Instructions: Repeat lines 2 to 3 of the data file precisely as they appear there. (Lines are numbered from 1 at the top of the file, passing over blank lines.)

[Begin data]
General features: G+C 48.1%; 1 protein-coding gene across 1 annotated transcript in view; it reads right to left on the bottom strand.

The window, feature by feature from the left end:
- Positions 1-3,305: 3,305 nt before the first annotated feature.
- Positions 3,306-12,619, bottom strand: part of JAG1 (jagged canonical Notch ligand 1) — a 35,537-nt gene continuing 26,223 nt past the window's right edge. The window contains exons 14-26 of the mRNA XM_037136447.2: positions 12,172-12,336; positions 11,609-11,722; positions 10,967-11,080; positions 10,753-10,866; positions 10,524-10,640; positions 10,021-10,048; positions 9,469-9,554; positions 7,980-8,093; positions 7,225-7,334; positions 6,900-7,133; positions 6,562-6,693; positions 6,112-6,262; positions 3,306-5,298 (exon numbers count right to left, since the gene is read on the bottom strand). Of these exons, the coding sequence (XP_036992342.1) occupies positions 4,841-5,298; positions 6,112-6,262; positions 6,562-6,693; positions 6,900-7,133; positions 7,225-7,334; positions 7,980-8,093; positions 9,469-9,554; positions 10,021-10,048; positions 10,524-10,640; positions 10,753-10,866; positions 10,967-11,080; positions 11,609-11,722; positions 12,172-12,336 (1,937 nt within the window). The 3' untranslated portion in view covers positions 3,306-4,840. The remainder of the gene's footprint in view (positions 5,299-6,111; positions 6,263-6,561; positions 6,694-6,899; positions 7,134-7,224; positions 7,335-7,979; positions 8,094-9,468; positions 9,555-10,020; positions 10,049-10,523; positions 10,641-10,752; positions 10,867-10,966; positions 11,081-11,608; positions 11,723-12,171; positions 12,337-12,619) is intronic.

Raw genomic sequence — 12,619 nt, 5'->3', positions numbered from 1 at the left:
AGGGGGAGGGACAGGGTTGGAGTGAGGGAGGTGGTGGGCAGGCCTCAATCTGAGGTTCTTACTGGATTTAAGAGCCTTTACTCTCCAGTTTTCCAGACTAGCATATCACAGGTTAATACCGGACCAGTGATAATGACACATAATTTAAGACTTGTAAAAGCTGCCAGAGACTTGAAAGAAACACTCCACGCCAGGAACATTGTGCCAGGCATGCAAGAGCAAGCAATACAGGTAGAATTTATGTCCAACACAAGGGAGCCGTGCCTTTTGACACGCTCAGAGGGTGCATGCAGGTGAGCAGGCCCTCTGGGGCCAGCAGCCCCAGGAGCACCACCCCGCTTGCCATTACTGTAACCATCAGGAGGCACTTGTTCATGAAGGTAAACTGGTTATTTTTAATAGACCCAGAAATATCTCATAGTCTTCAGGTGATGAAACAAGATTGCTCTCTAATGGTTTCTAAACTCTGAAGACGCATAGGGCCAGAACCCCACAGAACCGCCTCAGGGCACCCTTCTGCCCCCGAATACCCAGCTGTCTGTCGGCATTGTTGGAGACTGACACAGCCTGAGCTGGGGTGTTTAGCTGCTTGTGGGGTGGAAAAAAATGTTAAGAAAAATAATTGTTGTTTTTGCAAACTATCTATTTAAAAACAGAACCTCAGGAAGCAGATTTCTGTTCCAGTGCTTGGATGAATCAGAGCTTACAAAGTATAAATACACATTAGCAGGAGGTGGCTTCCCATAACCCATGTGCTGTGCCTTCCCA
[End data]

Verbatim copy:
The window, feature by feature from the left end:
- Positions 1-3,305: 3,305 nt before the first annotated feature.